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 Essay, Page Two

Freud and the Text

 Although there is a feeling of cohesive delight at piecing together this “unconscious narrative,” we should perhaps question a little more deeply this Freudian framework. For Freud, “creative writing, like a day-dream, is a continuation of, and a substitute for, what was once the play of childhood” (427). The manifestation of “play” as daydream-text is, for the author, a fulfillment of a “phantasy” (a childhood wish fulfilled) (424). For the reader, says Freud, reading is a “yield of pleasure which he [the author] offers us in the presentation of his phantasies” (428). The creation of text, then, is a fulfillment of the Id; and so is the reading of it. The hero also plays a special role for Freud:

    The feeling of security with which I follow the hero through his perilous adventures is…the true heroic feeling… “Nothing can happen to me![6] It seems to me, however, that through this revealing characteristic or invulnerability we can immediately recognize His Majesty the Ego, the hero alike of every day-dream and of every story. (425)

The victory of Pip over Orlick is almost a guaranteed one, according to Freud; for within the text, the Hero as Ego is the invulnerable mainstay of the “day-dream.” However, the implication that Freud raises, that the text is both the super-projection of the Ego, and the release of the Id, creates a tension between the two forces that is not fully explained. This “play of tension” allows room for the type of confrontation between Pip (Ego) and Orlick (Id). And the text itself, as the creation of the Id, also allows for something else-- the destruction of the projected Ego. Freud continues:

    The fact that all the women in the novel invariably fall in love with the hero can hardly be looked on as a portrayal of reality, but it is easily understood as a necessary constituent of a day-dream. (426)

Whether Pip finally marries Estella is an ambiguous conclusion whose ambiguity relies upon the edition of the text itself. Most editions contain Chapter 59, which Dickens wrote upon the instance of his friend Edward Bulwer Lytton, who “pleaded with him to unite Pip and Estella” (Dickens 494). The original text, which finished with Chapter 58, was very clear in that Pip and Estella went entirely separate ways. The supplementary Chapter 59 introduces several shades of ambiguity with several different endings, ranging from “I saw no shadow of another parting from her” (current Penguin edition, the “happiest”), to “I saw the shadow of no parting from her” (first bound edition, very ambiguous), to the definitely more conclusive and true to the original “I did not see the shadow of our subsequent parting looming over us” (1868 edition) (Dickens 496). George Barnard Shaw, one of few who preferred the original ending, saw the revised ending(s) as “psychologically wrong” (Dickens 496). A Freudian reading, however, would see the “happiest” ending, where Pip stays with Estella, as the “psychologically” right ending, satisfying the dream of the projected Ego. Why did Dickens and Shaw prefer the unhappy ending? The answer seems to lie beyond Freud’s centrist and sexist schematic, which sees the male-hero (Ego) as the meaningful centre to a system of “dream logic” created by the Id. The problem with Freud’s scheme is that even though he uses literature as a means to analyse the author, he does not pay enough attention to the implications within, and of, the text itself.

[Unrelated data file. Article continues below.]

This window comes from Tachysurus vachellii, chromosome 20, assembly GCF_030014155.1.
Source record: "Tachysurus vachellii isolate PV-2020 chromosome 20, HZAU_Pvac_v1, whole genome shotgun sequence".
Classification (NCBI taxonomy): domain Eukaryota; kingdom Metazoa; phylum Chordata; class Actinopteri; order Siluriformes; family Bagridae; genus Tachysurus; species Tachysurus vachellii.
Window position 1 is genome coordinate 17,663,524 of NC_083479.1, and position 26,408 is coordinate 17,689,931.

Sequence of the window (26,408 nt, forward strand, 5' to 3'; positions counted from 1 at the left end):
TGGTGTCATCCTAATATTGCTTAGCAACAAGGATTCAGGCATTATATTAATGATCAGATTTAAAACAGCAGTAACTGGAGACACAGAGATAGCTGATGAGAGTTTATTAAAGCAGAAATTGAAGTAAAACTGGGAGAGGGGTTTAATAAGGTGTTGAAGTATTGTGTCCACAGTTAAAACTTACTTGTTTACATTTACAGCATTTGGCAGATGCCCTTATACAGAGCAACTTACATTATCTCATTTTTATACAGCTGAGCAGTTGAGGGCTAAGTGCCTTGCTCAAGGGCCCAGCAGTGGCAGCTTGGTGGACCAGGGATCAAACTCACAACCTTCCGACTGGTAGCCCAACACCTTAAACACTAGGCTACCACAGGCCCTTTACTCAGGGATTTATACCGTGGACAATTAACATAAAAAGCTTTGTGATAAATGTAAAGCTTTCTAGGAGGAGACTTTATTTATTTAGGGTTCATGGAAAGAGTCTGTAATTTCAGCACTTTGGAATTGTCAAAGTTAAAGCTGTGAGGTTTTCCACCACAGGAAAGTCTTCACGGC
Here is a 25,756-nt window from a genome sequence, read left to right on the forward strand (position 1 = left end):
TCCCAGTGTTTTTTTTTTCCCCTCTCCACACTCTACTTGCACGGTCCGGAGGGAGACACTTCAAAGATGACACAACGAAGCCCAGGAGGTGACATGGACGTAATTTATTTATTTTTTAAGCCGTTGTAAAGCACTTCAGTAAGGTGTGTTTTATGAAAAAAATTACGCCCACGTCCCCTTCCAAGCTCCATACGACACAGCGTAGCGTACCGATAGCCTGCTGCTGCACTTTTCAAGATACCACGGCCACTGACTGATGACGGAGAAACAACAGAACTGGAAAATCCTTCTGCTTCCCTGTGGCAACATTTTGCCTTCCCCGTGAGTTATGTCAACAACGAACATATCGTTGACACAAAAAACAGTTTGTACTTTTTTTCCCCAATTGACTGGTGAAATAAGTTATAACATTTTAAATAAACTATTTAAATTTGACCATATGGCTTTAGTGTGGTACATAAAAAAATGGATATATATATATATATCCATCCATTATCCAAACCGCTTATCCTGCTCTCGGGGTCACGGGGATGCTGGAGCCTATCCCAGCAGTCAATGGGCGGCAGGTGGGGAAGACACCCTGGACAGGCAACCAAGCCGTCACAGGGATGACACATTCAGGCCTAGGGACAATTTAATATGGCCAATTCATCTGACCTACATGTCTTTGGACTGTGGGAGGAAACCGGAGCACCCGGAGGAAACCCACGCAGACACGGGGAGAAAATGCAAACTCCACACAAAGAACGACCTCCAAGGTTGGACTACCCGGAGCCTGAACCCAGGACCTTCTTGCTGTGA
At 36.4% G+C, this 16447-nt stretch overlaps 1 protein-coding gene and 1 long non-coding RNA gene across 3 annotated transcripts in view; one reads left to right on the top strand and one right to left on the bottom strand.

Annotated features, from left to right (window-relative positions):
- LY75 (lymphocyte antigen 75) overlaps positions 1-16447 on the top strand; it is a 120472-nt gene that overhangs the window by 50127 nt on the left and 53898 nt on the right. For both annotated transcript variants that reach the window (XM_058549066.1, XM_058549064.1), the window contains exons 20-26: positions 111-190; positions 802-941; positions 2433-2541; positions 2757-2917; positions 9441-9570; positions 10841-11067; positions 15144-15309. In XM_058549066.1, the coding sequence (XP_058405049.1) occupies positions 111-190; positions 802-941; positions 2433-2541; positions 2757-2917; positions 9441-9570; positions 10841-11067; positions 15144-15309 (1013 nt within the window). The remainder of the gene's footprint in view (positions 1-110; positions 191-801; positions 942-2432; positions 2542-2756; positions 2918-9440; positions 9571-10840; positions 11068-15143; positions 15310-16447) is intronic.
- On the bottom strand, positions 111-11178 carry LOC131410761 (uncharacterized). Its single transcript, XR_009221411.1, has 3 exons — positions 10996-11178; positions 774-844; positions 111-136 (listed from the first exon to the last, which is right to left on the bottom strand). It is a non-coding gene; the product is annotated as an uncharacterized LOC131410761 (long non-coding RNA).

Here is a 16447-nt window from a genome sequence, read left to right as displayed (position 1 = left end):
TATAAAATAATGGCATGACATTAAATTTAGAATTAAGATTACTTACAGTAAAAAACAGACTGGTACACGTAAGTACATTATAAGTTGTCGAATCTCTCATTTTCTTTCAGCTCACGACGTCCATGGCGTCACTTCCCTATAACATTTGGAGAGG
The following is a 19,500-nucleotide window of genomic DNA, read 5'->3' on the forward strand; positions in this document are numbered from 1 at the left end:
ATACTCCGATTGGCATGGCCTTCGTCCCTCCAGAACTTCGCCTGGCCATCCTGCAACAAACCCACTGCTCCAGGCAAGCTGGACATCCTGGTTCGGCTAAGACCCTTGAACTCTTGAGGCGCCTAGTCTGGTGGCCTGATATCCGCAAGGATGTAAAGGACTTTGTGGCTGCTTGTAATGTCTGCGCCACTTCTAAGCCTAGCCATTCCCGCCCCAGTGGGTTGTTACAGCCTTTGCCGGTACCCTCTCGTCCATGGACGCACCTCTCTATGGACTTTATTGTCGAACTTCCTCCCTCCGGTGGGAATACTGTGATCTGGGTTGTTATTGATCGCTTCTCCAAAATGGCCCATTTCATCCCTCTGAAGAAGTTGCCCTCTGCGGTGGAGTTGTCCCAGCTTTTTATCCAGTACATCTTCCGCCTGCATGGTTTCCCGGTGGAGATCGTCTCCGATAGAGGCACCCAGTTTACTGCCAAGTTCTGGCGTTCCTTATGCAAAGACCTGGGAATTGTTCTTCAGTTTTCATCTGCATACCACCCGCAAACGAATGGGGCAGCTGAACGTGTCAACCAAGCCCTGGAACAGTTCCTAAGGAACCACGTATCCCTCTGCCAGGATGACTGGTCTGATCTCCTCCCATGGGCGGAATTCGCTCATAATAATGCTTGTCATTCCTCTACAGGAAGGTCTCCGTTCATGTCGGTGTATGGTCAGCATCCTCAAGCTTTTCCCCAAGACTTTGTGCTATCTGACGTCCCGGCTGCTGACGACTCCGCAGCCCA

All material Copyleft t.c. van Veen, 2000